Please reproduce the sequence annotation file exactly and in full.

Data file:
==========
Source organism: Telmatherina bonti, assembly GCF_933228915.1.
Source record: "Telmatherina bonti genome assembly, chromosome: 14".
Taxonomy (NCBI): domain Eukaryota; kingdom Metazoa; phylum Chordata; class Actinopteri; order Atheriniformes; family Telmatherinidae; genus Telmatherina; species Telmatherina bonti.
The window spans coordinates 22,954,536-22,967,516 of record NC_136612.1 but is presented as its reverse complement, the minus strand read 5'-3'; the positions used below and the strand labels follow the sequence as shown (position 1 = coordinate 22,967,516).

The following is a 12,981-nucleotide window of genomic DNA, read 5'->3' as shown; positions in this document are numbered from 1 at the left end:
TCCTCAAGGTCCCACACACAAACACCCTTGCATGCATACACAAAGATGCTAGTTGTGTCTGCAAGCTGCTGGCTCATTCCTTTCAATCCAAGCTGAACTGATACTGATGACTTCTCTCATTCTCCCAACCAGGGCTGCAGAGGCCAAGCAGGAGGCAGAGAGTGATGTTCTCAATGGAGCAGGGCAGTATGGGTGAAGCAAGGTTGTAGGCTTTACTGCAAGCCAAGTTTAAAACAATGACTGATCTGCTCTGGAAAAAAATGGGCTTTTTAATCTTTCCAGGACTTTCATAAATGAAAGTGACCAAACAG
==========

Source organism: Telmatherina bonti, assembly GCF_933228915.1.
Source record: "Telmatherina bonti genome assembly, chromosome: 14".
Taxonomy (NCBI): domain Eukaryota; kingdom Metazoa; phylum Chordata; class Actinopteri; order Atheriniformes; family Telmatherinidae; genus Telmatherina; species Telmatherina bonti.
The window spans coordinates 22,954,536-22,967,516 of record NC_136612.1 but is presented as its reverse complement, the minus strand read 5'-3'; the positions used below and the strand labels follow the sequence as shown (position 1 = coordinate 22,967,516).

The following is a 12,981-nucleotide window of genomic DNA, read 5'->3' as shown; positions in this document are numbered from 1 at the left end:
TCCTCAAGGTCCCACACACAAACACCCTTGCATGCATACACAAAGATGCTAGTTGTGTCTGCAAGCTGCTGGCTCATTCCTTTCAATCCAAGCTGAACTGATACTGATGACTTCTCTCATTCTCCCAACCAGGGCTGCAGAGGCCAAGCAGGAGGCAGAGAGTGATGTTCTCAATGGAGCAGGGCAGTATGGGTGAAGCAAGGTTGTAGGCTTTACTGCAAGCCAAGTTTAAAACAATGACTGATCTGCTCTGGAAAAAAATGGGCTTTTTAATCTTTCCAGGACTTTCATAAATGAAAGTGACCAAACAG